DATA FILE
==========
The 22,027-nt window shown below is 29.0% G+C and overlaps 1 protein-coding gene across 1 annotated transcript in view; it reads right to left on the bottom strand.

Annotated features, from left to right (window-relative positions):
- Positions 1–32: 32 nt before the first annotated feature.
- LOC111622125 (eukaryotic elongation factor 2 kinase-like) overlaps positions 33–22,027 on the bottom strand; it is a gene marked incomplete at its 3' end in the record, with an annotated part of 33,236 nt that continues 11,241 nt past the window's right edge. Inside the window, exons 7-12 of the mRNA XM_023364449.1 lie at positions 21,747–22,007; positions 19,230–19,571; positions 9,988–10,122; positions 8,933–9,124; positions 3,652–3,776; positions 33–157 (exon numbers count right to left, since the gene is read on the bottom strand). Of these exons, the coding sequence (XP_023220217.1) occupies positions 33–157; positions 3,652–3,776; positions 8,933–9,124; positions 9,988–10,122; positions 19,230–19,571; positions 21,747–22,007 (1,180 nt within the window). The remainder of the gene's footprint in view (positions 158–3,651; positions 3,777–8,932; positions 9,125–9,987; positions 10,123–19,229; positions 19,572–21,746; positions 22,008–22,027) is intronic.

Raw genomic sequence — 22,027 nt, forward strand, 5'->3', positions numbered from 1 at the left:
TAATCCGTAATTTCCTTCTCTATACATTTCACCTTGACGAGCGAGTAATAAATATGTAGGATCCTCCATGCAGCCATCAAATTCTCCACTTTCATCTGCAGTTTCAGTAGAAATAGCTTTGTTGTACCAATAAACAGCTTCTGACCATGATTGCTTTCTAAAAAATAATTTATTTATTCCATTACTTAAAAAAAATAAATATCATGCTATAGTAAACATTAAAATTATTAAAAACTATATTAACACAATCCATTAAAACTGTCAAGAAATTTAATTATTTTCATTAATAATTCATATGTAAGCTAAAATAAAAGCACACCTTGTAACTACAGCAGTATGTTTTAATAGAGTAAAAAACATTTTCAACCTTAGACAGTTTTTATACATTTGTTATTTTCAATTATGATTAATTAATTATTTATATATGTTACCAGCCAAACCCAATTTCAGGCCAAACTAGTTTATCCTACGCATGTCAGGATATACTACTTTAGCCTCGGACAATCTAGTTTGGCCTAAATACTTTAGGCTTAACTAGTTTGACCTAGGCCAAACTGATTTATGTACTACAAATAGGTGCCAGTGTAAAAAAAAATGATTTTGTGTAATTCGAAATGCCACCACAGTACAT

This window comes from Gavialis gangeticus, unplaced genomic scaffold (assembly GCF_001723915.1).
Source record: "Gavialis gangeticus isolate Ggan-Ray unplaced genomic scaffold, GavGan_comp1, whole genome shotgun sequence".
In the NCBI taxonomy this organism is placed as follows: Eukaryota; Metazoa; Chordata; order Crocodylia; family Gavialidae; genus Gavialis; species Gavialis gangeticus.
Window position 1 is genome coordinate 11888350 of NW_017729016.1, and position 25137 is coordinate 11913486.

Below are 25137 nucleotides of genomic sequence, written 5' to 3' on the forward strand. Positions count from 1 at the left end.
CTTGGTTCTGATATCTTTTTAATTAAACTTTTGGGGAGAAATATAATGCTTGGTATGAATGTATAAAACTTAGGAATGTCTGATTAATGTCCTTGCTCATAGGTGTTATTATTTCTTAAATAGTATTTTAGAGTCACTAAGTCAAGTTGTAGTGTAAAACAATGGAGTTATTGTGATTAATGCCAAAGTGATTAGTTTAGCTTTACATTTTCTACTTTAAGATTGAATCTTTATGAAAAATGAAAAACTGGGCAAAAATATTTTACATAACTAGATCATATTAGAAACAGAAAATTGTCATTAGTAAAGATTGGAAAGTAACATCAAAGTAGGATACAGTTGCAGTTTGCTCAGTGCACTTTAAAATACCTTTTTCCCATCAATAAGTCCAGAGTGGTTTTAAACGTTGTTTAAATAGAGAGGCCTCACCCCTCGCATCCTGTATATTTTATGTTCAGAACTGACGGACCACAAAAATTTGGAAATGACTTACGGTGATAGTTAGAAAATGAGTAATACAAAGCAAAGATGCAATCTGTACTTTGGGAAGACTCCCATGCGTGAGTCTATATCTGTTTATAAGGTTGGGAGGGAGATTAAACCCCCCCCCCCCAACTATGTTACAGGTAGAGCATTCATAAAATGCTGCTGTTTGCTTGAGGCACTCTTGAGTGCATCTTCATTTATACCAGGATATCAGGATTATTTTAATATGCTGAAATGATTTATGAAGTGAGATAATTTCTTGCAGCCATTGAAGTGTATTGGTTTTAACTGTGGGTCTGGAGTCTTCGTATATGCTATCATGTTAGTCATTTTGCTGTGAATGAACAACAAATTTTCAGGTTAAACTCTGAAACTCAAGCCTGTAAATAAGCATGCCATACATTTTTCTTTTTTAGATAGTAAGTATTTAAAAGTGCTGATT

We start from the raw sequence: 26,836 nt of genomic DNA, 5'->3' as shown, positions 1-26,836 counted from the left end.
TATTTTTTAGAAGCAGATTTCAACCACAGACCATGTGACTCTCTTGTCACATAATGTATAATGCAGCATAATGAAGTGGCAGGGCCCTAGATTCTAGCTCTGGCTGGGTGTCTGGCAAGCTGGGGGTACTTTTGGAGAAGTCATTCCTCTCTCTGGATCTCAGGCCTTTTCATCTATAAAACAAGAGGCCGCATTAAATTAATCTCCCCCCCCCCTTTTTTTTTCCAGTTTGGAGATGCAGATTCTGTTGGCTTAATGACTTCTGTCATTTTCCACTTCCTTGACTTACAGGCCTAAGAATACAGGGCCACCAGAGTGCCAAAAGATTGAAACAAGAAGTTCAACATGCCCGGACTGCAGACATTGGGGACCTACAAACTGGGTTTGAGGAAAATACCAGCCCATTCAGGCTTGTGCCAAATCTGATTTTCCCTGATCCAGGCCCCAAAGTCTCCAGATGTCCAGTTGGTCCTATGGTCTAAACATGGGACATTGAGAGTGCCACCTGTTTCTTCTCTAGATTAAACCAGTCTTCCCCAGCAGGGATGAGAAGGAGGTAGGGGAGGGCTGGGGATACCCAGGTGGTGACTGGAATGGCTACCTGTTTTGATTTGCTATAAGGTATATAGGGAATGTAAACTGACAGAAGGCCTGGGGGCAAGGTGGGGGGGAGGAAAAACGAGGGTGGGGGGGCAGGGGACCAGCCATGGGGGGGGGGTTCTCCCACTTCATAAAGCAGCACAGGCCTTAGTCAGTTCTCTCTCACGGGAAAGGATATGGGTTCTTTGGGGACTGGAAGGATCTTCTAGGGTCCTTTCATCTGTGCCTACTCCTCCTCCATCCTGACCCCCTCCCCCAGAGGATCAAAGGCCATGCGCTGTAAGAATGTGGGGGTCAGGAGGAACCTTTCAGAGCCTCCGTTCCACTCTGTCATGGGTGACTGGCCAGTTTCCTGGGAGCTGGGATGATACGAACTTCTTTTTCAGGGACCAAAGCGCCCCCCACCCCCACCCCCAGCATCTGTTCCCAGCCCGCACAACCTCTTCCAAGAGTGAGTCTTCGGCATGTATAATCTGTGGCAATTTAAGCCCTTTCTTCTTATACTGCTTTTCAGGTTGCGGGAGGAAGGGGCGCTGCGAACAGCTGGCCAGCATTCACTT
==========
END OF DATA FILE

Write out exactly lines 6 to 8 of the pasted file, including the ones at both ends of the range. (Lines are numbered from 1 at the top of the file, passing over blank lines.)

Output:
TAATCCGTAATTTCCTTCTCTATACATTTCACCTTGACGAGCGAGTAATAAATATGTAGGATCCTCCATGCAGCCATCAAATTCTCCACTTTCATCTGCAGTTTCAGTAGAAATAGCTTTGTTGTACCAATAAACAGCTTCTGACCATGATTGCTTTCTAAAAAATAATTTATTTATTCCATTACTTAAAAAAAATAAATATCATGCTATAGTAAACATTAAAATTATTAAAAACTATATTAACACAATCCATTAAAACTGTCAAGAAATTTAATTATTTTCATTAATAATTCATATGTAAGCTAAAATAAAAGCACACCTTGTAACTACAGCAGTATGTTTTAATAGAGTAAAAAACATTTTCAACCTTAGACAGTTTTTATACATTTGTTATTTTCAATTATGATTAATTAATTATTTATATATGTTACCAGCCAAACCCAATTTCAGGCCAAACTAGTTTATCCTACGCATGTCAGGATATACTACTTTAGCCTCGGACAATCTAGTTTGGCCTAAATACTTTAGGCTTAACTAGTTTGACCTAGGCCAAACTGATTTATGTACTACAAATAGGTGCCAGTGTAAAAAAAAATGATTTTGTGTAATTCGAAATGCCACCACAGTACAT

This window comes from Gavialis gangeticus, unplaced genomic scaffold (assembly GCF_001723915.1).
Source record: "Gavialis gangeticus isolate Ggan-Ray unplaced genomic scaffold, GavGan_comp1, whole genome shotgun sequence".